No biologic association exists between race and the risk of delivering an infant with CS; race serves as a marker of other factors, such as poverty and access to health care, in communities with high syphilis rates (5-7). Individual factors, such as illicit drug use and the “wanted” status of a pregnancy, also influence the chances of a mother delivering an infant with CS. In acquired syphilis, the organism rapidly penetrates intact mucous membranes or microscopic dermal abrasions, and, within a few hours, enters the lymphatics and blood to produce systemic infection.
The central nervous system is invaded early in the infection. Examinations demonstrate that there are abnormal findings in the cerebrospinal fluid (CSF) of more than 30% of patients in the secondary stage of the infection. In the first 5-10 years of contracting the infection, its principal involvement is with the meninges and blood vessels, resulting in meningovascular neurosyphilis. Later, the parenchyma of the brain and spinal cord are damaged, resulting in parenchymatous neurosyphilis. Three stages mark the progression of the disease: primary, secondary and tertiary.
The primary stage commences 10-60 days after infection. Lesions usually appear at the point of contact, which is typically the genitals. After that, a painless, somewhat raised round ulcer appears. This chancre may be so small that it goes undetected. Leading into the secondary stage, the chancre will heal within 30-60 days without any treatment, leaving a scar that can remain for months. The secondary stage lasts from approximately 6 weeks to 6 months. During this time, a rash similar to measles or chicken pox appears on the skin. Fever, indigestion and headaches may accompany the rash.
Bones and joints may be painful, and cardiac palpitations may also develop. In some cases, highly infectious, spirochete-laden ulcers may appear in the mouth. Scalp hair may drop out in patches, creating a moth-eaten appearance. Syphilis in the tertiary stage manifests as gummy or rubbery tumors on the skin, which is the result of spirochete concentration in body tissue. These sores band together into large, encrusted ulcers that consist s of several layers of dry matter. “Tumors may also attack and weaken the walls of heart or blood vessels.
Heart valves may no longer open and close properly, resulting in leakage. The stretching vessel walls may produce an aortic aneurysm, a balloon-like bulge. If the bulge bursts, as often is the case, the result is sudden death” (Pyle). Many factors declare the destructive Tuskegee experiment wrong, regardless of whether it contributed to the fight against syphilis. There were 28 deaths directly attributable to the syphilis experiments, 100 deaths due to the complications of the disease, 40 wives of experiment subjects were infected by the disease, and 19 children were born with congenital syphilis.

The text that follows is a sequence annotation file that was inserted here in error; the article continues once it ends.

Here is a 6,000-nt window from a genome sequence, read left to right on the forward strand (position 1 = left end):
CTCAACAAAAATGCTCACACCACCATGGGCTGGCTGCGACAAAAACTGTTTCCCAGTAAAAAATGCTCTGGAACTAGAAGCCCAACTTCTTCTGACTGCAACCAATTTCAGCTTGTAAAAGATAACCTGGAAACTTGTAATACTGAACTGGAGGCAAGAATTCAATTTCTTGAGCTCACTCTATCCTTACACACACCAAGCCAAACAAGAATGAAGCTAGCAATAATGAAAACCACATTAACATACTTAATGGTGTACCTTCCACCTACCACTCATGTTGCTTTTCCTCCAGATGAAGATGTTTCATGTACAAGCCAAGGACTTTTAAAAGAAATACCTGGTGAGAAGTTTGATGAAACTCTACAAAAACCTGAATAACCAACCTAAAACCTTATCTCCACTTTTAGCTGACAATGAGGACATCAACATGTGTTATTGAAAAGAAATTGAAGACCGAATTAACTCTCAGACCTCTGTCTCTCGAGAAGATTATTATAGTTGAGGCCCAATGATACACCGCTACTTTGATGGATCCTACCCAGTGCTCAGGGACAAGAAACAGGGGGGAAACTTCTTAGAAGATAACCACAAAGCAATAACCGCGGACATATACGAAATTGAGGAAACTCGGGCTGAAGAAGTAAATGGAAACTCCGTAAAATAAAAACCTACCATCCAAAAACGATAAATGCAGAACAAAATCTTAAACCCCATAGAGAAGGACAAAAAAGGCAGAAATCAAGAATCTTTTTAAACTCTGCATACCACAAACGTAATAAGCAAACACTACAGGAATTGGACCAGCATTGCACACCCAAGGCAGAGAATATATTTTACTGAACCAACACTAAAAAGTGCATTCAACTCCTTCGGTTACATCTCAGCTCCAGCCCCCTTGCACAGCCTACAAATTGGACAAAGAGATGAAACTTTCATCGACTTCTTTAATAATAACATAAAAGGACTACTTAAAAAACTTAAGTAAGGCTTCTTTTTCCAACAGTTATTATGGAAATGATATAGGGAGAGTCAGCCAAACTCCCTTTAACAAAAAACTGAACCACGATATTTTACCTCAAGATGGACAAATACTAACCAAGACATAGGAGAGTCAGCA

Risks have to be taken in science for the sake of advancement, and risks always have some negative consequences. But scientific experimentation on people selected on the basis of their skin color and social class, then kept ignorant of their condition and its danger to themselves and to others, and misled to believe that they are receiving curative treatment, is nothing short of a conspiratorial act of pure evil. The Tuskeegee experiment went on until 1972, close to thirty years after penicillin was discovered during the ’forties. Syphilis, the deadly bacterium Treponema pallidum, had reached epidemic proportions in the past.
Science should strive to make the world a better environment to live in. It is to be applauded when its research efforts make great strikes to this end. But in the case of the Tuskegee Study, the wrong done in the name of scientific research far outweighs the right. This study made victims of its subjects, and of people connected with them, knowingly and unnecessarily. It wantonly lied to the subjects who had volunteered in good faith, first by refusing to disclose the exact nature of the medical condition, then by pretending to them that they were receiving curative treatment, then again y withholding the apt curative treatment that became available. This study sought out African-American men who had been infected by syphilis, then proceeded to treat them like purpose-serving injected lab rats. Even after the whistle was blown in 1972, in a Washington Star article by Jean Heller, the public health service remained unrepentant, insisting that the men had freely volunteered to become the subjects of the study. An Alabama state health official even tried to make light of Heller’s revelation of gross abuse and deception: “People are making a mountain out of a molehill. Science is a necessary part of life. But for its great achievements, mankind would still be in the Dark Ages. However, pursuit of the advancement of scientific knowledge must never cross the well-marked line between that which is necessary, and that which is cruel and unnecessary. The Tuskegee syphilis experiment did cross that line, and that besmirched scientific research and the integrity even of its ethical practitioners. Work cited Pyle, Kevin C. “Tuskegee Syphilis Experiment. ” Available at: http://www. dreamscape. com/morgana/adrastea. htm.
Cite this Tuskegee Study of Untreated Syphilis in the Negro Male
Tuskegee Study of Untreated Syphilis in the Negro Male. (2018, Mar 02). Retrieved from https://graduateway.com/tuskegee-study-of-untreated-syphilis-in-the-negro-male/